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Torah from my beloved friend Tzvi Moshe Kantor:

In the start of this week’s Parsha we are shown one of the most powerful pieces of imagery that Torah has to offer. Says the Passuk, “Va’Ya’Chalom V’Hinei Sulam Mutzav Artza V’Rosho Magia HaShamaima.” ‘And Yaakov dreamt, and look! A ladder was set in the earth and its top was reaching heavenward.’

In Bereishis Rabbah we equate this incident of the ladder to Har Sinai. How is this so? First we should point out that the word Sulam (Samech, Lamed, Mem) and Sinai (Samech, Yud, Nun, Yud) share the Gematria, numerical value of one hundred and thirty. When the Sulam is Mutzav Artza, planted in the ground, this parallels when the Jews were (Shemos 19:17) “Va’Yis’Yatzvu Tachas Ha’Har” They stood at the foot of the mountain, at its lowest point. When The Passuk says Magia Shamaima, reaching the heavens it is a reference to the Passuk (Dvarim 4:11) that describes the scene at Har Sinai with the language “V’Ha’Har Boer B’eish Ad Lev Ha’Shamayim” A fire burned from the mountain until the heart of the heavens.

The Gemara in Shabbos 146:a says that upon their arrival at Har Sinai all the spiritual filth and impurities that was stuck to the hearts of the Jews departed and ceased to be. Why is this so? The Nesivos Shalom explains based on the ladder. The Sulam is not just an image, it is a system of religious growth. What the ladder represents is that everything in life is a stepping-stone, a rung for progress. Every single part of life is part of the greater framework of my Avodas Hashem. And this is why the Jews at Har Sinai left behind all their darkness. Because when I enter into Har Sinai and begin my deep bond with Torah, then it becomes clear that all parts of my life are part of the greater framework, and when my whole life is geared to Avodas Hashem it’s not such a far task to drop my darkness.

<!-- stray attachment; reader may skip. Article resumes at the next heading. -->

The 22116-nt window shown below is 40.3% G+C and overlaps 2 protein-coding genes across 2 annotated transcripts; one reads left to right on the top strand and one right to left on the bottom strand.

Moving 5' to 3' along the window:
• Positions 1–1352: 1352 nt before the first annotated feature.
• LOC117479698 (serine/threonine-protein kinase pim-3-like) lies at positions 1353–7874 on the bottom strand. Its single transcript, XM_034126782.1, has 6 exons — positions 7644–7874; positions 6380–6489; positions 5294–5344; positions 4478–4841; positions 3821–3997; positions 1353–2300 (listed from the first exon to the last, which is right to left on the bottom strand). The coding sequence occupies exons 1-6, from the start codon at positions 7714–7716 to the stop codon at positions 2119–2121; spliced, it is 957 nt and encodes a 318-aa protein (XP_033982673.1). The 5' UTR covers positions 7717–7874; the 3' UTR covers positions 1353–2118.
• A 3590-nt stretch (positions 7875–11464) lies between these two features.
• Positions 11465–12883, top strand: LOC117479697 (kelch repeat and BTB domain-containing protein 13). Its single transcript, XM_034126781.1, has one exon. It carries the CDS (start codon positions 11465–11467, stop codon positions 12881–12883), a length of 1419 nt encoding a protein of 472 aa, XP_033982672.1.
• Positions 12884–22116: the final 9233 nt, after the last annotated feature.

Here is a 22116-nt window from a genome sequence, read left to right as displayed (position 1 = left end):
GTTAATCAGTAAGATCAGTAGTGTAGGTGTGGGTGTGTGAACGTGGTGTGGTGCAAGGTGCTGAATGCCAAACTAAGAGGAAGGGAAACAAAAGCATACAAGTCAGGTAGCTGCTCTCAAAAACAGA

Man is described in many ways throughout Torah literature. Among those titles is a ‘Mehalech’ ‘One who goes.’ Man is a creature of constant movement, motion and development. Let’s spell this idea out further.

The Yismach Moshe explains that the ladder in Yaakov’s dream is a metaphor for man himself. The original man, Adam HaRishon was formed from dirt, and thus was set Mutzav Artza, earthward. On the other hand, Hashem blesses him with a Neshoma, a godly soul that is Magia Shamaima, reaching the heavens. When I allow my dirt (my body) do drag me down and dominate me, then I get caught up in Mutzav Artza. But if I tap into who I really am on the inside, my Neshoma, then I can start to be Magia Shamaima, reaching the heavens.

We are similar to a ladder in another way. The Chofetz Chaim says a beautiful idea. No one goes onto a ladder simply to hang out. A person on a ladder is doing one of two things: going up or going down. Every experience has the ability to bring a person up or drag him down, depending on the response. But no one is simply standing still. Says Rav Yisroel Salanter, man in the same way is like a bird. A bird can reach unbelievable heights as long as its keeps flapping its wings. The moment it stops to cognitively keep itself in the air, it can fall from those very heights.